Oscar Goodman, Hamlet and a Trekkie walk into a bar … It hasn’t happened yet, but could be possible in the near future at the Wet Ultra Lounge & Bar on Fremont Street. New tenants are finally moving into Neonopolis—plagued by controversy and management issues since opening in 2002—and the complex may finally be turning around. In addition to Wet, new restaurants are slated to open, plus a Telemundo broadcasting studio on the third floor. Also, Auditoriums 12, 13 and 14 inside the Galaxy Theatres are being converted into the Las Vegas Playhouse. And the Star Trek Experience might be moving into Neonopolis as well.
The first Wet Ultra Lounge & Bar opened in El Paso, Texas, in June 2007. The husband-and-wife team of Matt and Elizabeth Meagher recently relocated with their children to Las Vegas for the new venue. “We always wanted to open a business here, and we had been working on this for at least seven or eight months prior to us moving here,” says Matt. “Everything seems to be falling into place with the landlord eager to get good tenants in here, the mayor very supportive of Downtown,” he adds. “Neonopolis is the one thing that hasn’t flourished, and now it’s about to take off big time.”
Located on the first level of Neonopolis, the 12,000-square-foot Wet Ultra Lounge is scheduled to open in mid-December. Just inside the front doors, the theme of Wet will be reflected via water features and elements that create the look of water using surfaces and lighting; a sunken dance floor is to the right. To the left is a sizable main bar, but Wet also has a circular tequila bar across from it and an additional champagne bar toward the back of the lounge. A separate back entrance will cater to valet, cabs and limos, and the Meaghers are working on parking validation for the Neonopolis garage.
Wet will be one of the few ultralounges or clubs to offer open seating to guests not purchasing a bottle. Of course, there are still VIP tables, plus a VIP “celebrity lounge” and a private VIP room, but Wet’s use of space will allow all patrons to enjoy the energy and dancing of a nightclub, but also to experience a lounge. The owners have focused the majority of the speakers over the dance floor so guests can actually have a conversation without shouting if they’re further back in the lounge.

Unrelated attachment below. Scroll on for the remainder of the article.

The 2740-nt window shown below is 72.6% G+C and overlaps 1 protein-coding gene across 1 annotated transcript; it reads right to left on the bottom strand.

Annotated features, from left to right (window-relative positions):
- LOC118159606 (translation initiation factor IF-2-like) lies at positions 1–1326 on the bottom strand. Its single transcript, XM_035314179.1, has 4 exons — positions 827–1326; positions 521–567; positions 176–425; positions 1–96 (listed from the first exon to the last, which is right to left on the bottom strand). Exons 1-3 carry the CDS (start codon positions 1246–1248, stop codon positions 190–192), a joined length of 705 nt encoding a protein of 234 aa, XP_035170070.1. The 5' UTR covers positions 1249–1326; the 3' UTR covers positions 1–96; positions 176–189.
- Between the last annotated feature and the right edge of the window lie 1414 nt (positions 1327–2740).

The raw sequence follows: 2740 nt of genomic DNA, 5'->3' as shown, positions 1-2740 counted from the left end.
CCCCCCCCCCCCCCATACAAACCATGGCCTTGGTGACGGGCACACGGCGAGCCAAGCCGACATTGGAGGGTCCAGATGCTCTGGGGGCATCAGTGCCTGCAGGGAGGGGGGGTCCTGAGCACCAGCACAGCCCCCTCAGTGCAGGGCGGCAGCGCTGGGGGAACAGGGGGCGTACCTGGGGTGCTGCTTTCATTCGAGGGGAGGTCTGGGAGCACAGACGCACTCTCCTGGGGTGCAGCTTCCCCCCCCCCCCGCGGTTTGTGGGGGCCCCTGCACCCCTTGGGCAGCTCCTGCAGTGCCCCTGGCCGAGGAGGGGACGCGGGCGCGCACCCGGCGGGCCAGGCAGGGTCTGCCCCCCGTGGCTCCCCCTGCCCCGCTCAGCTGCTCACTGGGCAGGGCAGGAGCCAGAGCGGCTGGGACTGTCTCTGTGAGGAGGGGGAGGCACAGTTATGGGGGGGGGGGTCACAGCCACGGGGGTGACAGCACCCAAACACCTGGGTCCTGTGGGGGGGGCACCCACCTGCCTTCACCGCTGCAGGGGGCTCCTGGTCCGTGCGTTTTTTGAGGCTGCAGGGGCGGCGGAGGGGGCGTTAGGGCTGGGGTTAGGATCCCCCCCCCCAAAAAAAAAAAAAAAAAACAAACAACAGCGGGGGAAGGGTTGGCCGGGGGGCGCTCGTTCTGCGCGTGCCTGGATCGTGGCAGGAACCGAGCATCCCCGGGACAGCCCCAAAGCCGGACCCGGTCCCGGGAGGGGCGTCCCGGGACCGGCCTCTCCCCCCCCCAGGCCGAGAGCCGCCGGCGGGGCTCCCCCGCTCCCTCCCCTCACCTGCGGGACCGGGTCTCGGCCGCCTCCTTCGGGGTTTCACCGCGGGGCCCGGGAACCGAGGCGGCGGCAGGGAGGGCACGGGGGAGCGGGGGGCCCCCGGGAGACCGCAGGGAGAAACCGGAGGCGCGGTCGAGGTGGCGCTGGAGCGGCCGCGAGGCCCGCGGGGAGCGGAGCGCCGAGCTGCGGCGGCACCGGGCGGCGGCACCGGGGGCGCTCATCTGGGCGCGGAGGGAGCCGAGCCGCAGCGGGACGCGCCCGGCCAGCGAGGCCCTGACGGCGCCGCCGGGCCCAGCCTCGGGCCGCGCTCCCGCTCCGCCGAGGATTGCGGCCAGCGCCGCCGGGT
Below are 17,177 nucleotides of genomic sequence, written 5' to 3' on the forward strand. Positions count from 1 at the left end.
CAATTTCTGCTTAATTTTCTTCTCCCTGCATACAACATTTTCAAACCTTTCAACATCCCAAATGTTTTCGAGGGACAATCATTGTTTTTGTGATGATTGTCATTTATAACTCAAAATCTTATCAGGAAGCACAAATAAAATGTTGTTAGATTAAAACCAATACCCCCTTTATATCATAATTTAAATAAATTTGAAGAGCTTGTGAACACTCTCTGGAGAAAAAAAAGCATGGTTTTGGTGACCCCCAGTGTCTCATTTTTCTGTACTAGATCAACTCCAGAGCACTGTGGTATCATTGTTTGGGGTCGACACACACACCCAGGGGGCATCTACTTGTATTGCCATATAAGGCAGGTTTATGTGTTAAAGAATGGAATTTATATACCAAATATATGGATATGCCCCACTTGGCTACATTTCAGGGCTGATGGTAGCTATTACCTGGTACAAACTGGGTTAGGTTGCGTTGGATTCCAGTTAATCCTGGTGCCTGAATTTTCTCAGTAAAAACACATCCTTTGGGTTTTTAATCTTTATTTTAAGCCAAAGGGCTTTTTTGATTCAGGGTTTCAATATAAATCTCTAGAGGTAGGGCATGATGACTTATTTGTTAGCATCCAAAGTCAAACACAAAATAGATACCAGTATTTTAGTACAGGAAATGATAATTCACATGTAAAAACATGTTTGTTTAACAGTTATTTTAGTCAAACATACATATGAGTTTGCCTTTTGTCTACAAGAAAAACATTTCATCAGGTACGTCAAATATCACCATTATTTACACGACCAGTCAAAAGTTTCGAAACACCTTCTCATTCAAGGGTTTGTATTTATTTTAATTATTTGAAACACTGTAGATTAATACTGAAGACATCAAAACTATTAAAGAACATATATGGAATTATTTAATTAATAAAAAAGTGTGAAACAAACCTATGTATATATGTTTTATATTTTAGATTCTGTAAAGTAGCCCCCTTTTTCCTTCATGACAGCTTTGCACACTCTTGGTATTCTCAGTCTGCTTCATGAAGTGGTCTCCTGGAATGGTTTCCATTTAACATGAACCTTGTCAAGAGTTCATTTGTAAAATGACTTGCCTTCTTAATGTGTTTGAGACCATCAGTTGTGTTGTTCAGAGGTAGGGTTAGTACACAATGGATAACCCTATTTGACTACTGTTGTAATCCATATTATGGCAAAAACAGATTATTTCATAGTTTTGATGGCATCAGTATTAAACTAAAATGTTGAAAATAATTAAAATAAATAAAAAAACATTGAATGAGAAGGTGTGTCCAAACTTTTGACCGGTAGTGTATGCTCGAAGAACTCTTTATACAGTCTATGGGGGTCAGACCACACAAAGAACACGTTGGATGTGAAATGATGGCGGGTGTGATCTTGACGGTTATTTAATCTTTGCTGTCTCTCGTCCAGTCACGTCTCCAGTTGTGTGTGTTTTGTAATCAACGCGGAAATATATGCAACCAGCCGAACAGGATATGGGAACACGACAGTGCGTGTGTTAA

They’ve made the decision to open seven days a week (a choice other clubs and lounges have attempted before scaling back), but Wet will attempt to draw on different clientele each night to maintain a crowd. Thus far, Tuesdays will be Wet’s industry night, and Thursdays will be salsa night with free lessons. Resident DJ Madame Malixa will spin on Saturdays. Wet will offer a happy hour every Friday from 4 to 9 p.m. with free appetizers. “We’ll utilize all the restaurants [at Neonopolis]. Every week, we’ll feature somebody different,” says Elizabeth. “Basically putting the money back into the business here,” says Matt. Wet will also be open for afterhours Fridays and Saturdays.
“I think that we came in with the attitude that we’re not going to be the next failing entity,” says Matt. “Neonopolis is a beautiful building. I just don’t think they ever had the right tenants within the building, but now I think it’s going to become what it’s supposed to be Downtown, which is an entertainment complex.” He adds that Wet is equally targeting locals and tourists. “Basically, with the way the economy is right now, a lot more people are staying at [Fremont Street] hotels because they’re cheaper down here, drink prices are cheaper down here … and a lot of people enjoy the nostalgia of downtown Fremont.”
With Downtown’s first ultralounge destination in place, Mayor Goodman is likely enjoying a celebratory Bombay Sapphire right now and doing a little happy dance. Wet might just be the place for him to do so, if the curse of Neonopolis can been lifted.